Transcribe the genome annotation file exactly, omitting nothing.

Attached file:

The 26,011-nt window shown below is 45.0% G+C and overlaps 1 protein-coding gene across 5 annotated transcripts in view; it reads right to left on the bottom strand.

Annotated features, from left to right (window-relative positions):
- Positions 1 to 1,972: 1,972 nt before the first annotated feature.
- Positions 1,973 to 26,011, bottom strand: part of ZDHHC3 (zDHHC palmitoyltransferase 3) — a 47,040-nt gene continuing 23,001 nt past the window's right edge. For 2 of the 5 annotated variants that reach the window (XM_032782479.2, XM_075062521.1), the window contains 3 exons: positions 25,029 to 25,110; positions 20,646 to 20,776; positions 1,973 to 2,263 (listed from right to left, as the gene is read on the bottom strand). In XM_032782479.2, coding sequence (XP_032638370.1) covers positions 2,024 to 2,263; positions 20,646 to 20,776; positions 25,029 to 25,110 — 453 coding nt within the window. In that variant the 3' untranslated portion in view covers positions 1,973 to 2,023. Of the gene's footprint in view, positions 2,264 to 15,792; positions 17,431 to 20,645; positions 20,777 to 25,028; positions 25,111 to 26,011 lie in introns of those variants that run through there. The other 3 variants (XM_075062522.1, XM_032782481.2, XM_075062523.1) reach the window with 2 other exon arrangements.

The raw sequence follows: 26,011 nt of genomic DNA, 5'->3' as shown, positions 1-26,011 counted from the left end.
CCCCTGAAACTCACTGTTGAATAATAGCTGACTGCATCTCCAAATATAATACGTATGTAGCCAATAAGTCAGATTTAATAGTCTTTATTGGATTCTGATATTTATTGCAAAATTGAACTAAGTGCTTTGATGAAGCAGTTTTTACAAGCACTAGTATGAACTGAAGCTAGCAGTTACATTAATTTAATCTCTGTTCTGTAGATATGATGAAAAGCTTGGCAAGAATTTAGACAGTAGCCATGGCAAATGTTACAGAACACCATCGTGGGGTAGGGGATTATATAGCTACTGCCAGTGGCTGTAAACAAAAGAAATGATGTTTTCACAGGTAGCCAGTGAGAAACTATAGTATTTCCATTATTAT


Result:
The 26,011-nt window shown below is 45.0% G+C and overlaps 1 protein-coding gene across 5 annotated transcripts in view; it reads right to left on the bottom strand.

Annotated features, from left to right (window-relative positions):
- Positions 1 to 1,972: 1,972 nt before the first annotated feature.
- Positions 1,973 to 26,011, bottom strand: part of ZDHHC3 (zDHHC palmitoyltransferase 3) — a 47,040-nt gene continuing 23,001 nt past the window's right edge. For 2 of the 5 annotated variants that reach the window (XM_032782479.2, XM_075062521.1), the window contains 3 exons: positions 25,029 to 25,110; positions 20,646 to 20,776; positions 1,973 to 2,263 (listed from right to left, as the gene is read on the bottom strand). In XM_032782479.2, coding sequence (XP_032638370.1) covers positions 2,024 to 2,263; positions 20,646 to 20,776; positions 25,029 to 25,110 — 453 coding nt within the window. In that variant the 3' untranslated portion in view covers positions 1,973 to 2,023. Of the gene's footprint in view, positions 2,264 to 15,792; positions 17,431 to 20,645; positions 20,777 to 25,028; positions 25,111 to 26,011 lie in introns of those variants that run through there. The other 3 variants (XM_075062522.1, XM_032782481.2, XM_075062523.1) reach the window with 2 other exon arrangements.

The raw sequence follows: 26,011 nt of genomic DNA, 5'->3' as shown, positions 1-26,011 counted from the left end.
CCCCTGAAACTCACTGTTGAATAATAGCTGACTGCATCTCCAAATATAATACGTATGTAGCCAATAAGTCAGATTTAATAGTCTTTATTGGATTCTGATATTTATTGCAAAATTGAACTAAGTGCTTTGATGAAGCAGTTTTTACAAGCACTAGTATGAACTGAAGCTAGCAGTTACATTAATTTAATCTCTGTTCTGTAGATATGATGAAAAGCTTGGCAAGAATTTAGACAGTAGCCATGGCAAATGTTACAGAACACCATCGTGGGGTAGGGGATTATATAGCTACTGCCAGTGGCTGTAAACAAAAGAAATGATGTTTTCACAGGTAGCCAGTGAGAAACTATAGTATTTCCATTATTAT